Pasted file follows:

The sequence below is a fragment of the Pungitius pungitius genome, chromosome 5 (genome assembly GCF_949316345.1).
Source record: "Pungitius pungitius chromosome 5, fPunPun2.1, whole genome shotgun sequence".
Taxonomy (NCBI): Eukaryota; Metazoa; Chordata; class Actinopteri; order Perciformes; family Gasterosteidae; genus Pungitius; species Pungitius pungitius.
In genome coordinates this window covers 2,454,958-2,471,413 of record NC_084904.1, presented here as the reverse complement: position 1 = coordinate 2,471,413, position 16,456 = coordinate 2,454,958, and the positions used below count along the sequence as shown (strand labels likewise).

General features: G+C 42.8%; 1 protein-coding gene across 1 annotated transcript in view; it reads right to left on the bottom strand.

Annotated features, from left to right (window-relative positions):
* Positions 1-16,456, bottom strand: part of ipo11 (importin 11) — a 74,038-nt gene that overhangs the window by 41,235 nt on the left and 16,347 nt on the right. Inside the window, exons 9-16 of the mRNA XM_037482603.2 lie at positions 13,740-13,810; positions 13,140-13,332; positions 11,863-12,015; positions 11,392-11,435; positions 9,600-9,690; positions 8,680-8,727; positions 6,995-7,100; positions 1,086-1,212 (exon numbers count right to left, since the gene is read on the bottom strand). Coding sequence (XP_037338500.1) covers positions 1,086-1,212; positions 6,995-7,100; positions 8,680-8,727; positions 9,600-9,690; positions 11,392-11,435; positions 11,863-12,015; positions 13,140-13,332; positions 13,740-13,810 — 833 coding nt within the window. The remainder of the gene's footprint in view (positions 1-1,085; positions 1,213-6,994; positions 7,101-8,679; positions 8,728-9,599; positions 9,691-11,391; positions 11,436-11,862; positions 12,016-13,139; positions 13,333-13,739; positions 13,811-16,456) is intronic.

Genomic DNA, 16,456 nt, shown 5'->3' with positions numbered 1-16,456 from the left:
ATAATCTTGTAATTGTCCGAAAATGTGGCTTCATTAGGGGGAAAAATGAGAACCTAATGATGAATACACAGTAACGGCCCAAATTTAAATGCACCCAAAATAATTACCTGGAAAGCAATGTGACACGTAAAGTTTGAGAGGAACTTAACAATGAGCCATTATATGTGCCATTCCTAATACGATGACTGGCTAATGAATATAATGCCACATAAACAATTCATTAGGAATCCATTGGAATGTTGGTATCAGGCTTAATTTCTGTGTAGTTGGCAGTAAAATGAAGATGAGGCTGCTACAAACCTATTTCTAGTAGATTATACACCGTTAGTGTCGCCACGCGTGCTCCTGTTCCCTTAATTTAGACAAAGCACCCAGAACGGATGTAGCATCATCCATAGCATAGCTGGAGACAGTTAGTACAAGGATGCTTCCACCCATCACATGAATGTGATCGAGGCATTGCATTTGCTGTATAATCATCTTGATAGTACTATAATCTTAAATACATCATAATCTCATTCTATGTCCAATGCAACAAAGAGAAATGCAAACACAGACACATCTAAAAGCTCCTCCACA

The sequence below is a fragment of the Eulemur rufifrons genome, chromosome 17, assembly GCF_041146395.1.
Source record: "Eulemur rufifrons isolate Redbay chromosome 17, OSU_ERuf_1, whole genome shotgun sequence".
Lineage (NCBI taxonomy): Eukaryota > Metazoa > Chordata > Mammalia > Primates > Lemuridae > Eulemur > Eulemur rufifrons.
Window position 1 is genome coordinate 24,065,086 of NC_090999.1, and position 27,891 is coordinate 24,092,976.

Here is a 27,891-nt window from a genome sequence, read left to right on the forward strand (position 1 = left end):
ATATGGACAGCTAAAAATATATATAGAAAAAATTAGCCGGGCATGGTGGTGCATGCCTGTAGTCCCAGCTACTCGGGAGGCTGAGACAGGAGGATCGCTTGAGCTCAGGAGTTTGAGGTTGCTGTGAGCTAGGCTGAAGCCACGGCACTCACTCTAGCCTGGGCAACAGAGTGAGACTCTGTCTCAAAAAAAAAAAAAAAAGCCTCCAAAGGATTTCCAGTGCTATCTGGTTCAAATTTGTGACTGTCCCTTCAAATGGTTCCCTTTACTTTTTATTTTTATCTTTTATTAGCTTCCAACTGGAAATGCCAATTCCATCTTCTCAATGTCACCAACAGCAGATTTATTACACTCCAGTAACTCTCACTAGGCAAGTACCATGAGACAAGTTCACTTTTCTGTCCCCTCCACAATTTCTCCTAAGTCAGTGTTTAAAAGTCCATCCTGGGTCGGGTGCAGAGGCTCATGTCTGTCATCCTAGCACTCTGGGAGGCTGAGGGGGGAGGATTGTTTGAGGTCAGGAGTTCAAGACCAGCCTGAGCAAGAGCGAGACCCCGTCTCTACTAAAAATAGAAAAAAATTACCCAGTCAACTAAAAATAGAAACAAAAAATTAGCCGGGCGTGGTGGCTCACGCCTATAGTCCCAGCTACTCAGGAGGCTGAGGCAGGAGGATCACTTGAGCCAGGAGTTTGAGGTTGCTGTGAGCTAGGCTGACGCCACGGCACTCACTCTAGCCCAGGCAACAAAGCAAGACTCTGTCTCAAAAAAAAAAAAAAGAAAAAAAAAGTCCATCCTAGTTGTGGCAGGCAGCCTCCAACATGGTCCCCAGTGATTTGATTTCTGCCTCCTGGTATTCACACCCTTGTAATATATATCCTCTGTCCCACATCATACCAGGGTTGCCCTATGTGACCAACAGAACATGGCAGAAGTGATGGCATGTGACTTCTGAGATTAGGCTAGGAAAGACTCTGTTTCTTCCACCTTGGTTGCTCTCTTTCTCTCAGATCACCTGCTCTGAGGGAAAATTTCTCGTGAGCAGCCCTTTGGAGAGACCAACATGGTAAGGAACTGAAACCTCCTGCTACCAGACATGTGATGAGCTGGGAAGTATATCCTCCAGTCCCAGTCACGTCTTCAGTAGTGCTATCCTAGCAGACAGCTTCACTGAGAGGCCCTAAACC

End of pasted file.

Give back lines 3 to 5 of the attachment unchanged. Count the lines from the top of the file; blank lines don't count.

Taxonomy (NCBI): Eukaryota; Metazoa; Chordata; class Actinopteri; order Perciformes; family Gasterosteidae; genus Pungitius; species Pungitius pungitius.
In genome coordinates this window covers 2,454,958-2,471,413 of record NC_084904.1, presented here as the reverse complement: position 1 = coordinate 2,471,413, position 16,456 = coordinate 2,454,958, and the positions used below count along the sequence as shown (strand labels likewise).

General features: G+C 42.8%; 1 protein-coding gene across 1 annotated transcript in view; it reads right to left on the bottom strand.